How much is too much? What the International Olympic Committee thinks about your training habits

Posted on September 14, 2016

This month the International Olympic Committee (IOC) put out a consensus statement about “load management” and its relationship to major risk factors for injury in elite athletes. In my mind, performers are the ultimate athletes able to combine strength, grace, control, flexibility, artistic prowess, and explosive power all while managing performances, training, and the stresses (and joys) that come from creating art.

What is this load that the IOC is concerned about? Load, in summary of the IOC, is the combination of all sources of pressure on you comprised of those directly from your sport and those from outside your sport, including physiological, psychological, or mechanical stressors (ie lack of sleep, a busy schedule, preparing for a show, or going for a hard hike). These factors are considered over the short term (one training session or performance) and long term (months or years) and the variable magnitude of the factors (ie duration, frequency, and intensity).

When load is managed properly, for every episode or factor of load you must fully recover to prevent becoming more susceptible to injury. Recovery allows the body to repair any damage to the muscles and other tissues allowing them to heal from the stresses on them and rebuild even stronger to withstand the increased load demands, You use this period to recover from fatigue and to replenish nutrients to be ready to train or perform again. Without complete recovery, you may have more difficulty recovering and become at risk for injury or illness. This tends to occur with rapid increases in load due to your training and performing habits or non-sport factors that are impeding your recovery from your normal training schedule.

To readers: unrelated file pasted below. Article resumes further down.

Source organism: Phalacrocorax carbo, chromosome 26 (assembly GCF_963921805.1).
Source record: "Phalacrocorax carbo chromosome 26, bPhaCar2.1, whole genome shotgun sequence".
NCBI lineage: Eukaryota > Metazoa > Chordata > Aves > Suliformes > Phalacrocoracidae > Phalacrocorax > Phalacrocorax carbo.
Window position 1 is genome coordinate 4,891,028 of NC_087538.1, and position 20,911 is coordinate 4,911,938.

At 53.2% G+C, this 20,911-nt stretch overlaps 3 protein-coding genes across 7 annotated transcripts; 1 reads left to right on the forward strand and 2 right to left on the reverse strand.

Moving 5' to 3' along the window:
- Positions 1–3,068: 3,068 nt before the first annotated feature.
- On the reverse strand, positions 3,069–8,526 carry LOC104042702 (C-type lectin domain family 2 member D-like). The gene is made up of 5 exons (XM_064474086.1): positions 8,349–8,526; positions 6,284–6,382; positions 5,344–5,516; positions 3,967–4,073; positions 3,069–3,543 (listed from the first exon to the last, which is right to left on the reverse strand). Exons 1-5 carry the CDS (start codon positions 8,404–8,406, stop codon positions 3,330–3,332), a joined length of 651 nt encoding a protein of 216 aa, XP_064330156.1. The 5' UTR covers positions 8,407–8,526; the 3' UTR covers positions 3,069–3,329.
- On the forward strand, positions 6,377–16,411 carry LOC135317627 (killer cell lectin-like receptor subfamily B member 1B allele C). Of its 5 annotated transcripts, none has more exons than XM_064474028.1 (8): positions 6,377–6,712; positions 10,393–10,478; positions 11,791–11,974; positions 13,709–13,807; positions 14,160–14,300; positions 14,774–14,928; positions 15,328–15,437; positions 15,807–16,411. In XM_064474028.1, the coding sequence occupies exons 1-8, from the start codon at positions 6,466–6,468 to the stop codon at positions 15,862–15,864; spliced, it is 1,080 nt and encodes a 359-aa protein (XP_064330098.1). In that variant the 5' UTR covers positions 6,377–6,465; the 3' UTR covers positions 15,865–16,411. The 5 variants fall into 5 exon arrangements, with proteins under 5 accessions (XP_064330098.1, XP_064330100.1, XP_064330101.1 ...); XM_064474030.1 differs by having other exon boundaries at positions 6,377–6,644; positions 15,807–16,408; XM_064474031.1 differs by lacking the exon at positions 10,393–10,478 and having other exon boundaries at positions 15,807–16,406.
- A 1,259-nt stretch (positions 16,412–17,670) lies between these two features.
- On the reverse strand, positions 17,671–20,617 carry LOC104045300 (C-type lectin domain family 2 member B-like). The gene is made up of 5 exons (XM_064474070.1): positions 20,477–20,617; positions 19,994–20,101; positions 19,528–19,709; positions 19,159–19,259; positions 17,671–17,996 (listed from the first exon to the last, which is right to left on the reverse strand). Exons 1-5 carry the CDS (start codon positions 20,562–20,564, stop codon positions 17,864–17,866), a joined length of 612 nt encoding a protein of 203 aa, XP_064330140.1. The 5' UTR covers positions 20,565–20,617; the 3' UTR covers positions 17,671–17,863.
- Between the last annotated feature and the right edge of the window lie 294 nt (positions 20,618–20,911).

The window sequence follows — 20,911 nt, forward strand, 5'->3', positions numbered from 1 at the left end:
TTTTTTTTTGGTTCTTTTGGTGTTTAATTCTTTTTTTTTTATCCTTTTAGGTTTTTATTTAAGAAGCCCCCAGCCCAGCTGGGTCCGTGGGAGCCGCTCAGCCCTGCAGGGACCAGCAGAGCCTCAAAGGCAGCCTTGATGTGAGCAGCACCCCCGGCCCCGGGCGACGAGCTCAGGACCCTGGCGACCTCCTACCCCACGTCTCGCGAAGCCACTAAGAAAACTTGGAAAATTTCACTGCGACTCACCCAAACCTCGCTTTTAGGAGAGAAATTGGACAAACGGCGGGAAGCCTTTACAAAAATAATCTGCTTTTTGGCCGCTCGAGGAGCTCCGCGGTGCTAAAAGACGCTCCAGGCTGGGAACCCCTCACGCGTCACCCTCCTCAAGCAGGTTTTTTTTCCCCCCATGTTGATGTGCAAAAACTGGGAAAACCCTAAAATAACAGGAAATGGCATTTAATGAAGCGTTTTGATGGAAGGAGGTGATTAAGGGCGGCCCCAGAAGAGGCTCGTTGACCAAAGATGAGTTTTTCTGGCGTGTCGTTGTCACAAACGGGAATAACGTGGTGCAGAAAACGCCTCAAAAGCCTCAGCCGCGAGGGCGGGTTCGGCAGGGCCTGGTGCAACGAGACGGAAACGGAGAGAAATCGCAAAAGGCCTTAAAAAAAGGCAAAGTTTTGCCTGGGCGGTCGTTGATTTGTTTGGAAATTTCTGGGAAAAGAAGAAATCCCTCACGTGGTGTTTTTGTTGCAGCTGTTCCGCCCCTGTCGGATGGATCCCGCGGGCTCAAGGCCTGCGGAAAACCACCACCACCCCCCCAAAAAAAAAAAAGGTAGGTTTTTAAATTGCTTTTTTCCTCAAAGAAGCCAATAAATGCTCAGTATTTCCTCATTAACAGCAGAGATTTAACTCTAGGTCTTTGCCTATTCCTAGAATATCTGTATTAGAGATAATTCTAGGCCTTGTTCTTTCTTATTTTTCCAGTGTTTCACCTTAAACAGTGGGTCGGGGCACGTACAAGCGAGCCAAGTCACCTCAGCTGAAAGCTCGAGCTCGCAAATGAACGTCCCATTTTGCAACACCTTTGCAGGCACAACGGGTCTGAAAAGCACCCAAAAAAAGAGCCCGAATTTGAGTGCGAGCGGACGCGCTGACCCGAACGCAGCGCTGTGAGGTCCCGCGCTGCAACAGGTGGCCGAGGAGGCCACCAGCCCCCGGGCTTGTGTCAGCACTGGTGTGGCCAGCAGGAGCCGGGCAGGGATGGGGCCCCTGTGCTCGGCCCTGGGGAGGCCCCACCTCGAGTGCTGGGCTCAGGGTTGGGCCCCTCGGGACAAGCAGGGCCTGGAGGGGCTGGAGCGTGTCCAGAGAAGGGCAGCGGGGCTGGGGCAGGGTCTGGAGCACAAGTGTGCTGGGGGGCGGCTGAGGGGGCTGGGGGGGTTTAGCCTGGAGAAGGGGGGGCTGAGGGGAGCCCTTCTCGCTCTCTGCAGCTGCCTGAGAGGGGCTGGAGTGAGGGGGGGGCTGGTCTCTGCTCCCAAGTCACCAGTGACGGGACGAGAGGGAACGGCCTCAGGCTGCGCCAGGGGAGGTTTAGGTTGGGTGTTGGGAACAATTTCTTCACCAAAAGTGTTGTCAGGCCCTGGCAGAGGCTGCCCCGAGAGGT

However, if you are fully recovering, you will be undergoing adaptations that will allow your body to handle that same load more easily in the future, increasing your baseline, and decreasing recovery time. You will be in a great position to increase your capacity for whatever your goals may be (strength, endurance, flexibility, etc).

So what does this mean for you? Your training regimen, and non-circus related stressors, are something you should closely monitor and increase or change in a controlled manner. Your sleep (or lack there of), stress, nutrition, or mental state could put you at higher risk of injury or decreased ability to recover. You need to pay attention to the intensity, duration, and frequency of your training (or performing). For example, if you are getting ready for a performance, now is not the time to go from training three times a week to training daily, or up the intensity by trying to learn that last new trick, or to stay at the gym for hours. What I recommend is only changing one factor at a time, giving your body time to adjust to the new load before changing the next.

What the IOC found in its review of the literature is that small increases (and decreases) are significantly better than large fluctuations in loading. Through small changes and gradual controlled loading, you can reach high loads of physically hard training and it will have a protective effect from injuries. The sustained loads over time allow you body to adapt to performing incredible feats!

Get out there and get on a training plan. You will be incredible.

For more information and resources check out the full articles below from the British Journal of Sports Medicine
Part One
Part Two 

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